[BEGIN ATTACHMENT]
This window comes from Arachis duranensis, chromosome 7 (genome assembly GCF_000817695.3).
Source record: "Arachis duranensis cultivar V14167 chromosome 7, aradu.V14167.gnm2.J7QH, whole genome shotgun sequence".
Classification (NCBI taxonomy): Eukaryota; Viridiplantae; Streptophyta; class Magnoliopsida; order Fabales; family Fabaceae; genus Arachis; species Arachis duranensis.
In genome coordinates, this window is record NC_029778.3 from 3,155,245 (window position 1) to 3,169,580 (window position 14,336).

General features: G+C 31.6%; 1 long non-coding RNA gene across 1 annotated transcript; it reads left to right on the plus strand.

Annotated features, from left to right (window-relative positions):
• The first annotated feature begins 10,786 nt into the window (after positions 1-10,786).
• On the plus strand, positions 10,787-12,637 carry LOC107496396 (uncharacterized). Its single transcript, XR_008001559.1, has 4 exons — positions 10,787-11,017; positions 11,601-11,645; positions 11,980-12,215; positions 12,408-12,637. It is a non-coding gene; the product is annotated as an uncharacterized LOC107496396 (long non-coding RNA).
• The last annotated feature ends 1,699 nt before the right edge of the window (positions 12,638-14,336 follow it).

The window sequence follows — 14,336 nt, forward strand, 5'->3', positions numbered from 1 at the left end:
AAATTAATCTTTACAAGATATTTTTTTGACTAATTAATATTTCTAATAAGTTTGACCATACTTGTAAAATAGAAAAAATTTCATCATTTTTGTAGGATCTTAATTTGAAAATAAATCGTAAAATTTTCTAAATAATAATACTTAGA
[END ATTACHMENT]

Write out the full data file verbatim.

This window comes from Arachis duranensis, chromosome 7 (genome assembly GCF_000817695.3).
Source record: "Arachis duranensis cultivar V14167 chromosome 7, aradu.V14167.gnm2.J7QH, whole genome shotgun sequence".
Classification (NCBI taxonomy): Eukaryota; Viridiplantae; Streptophyta; class Magnoliopsida; order Fabales; family Fabaceae; genus Arachis; species Arachis duranensis.
In genome coordinates, this window is record NC_029778.3 from 3,155,245 (window position 1) to 3,169,580 (window position 14,336).

General features: G+C 31.6%; 1 long non-coding RNA gene across 1 annotated transcript; it reads left to right on the plus strand.

Annotated features, from left to right (window-relative positions):
• The first annotated feature begins 10,786 nt into the window (after positions 1-10,786).
• On the plus strand, positions 10,787-12,637 carry LOC107496396 (uncharacterized). Its single transcript, XR_008001559.1, has 4 exons — positions 10,787-11,017; positions 11,601-11,645; positions 11,980-12,215; positions 12,408-12,637. It is a non-coding gene; the product is annotated as an uncharacterized LOC107496396 (long non-coding RNA).
• The last annotated feature ends 1,699 nt before the right edge of the window (positions 12,638-14,336 follow it).

The window sequence follows — 14,336 nt, forward strand, 5'->3', positions numbered from 1 at the left end:
AAATTAATCTTTACAAGATATTTTTTTGACTAATTAATATTTCTAATAAGTTTGACCATACTTGTAAAATAGAAAAAATTTCATCATTTTTGTAGGATCTTAATTTGAAAATAAATCGTAAAATTTTCTAAATAATAATACTTAGA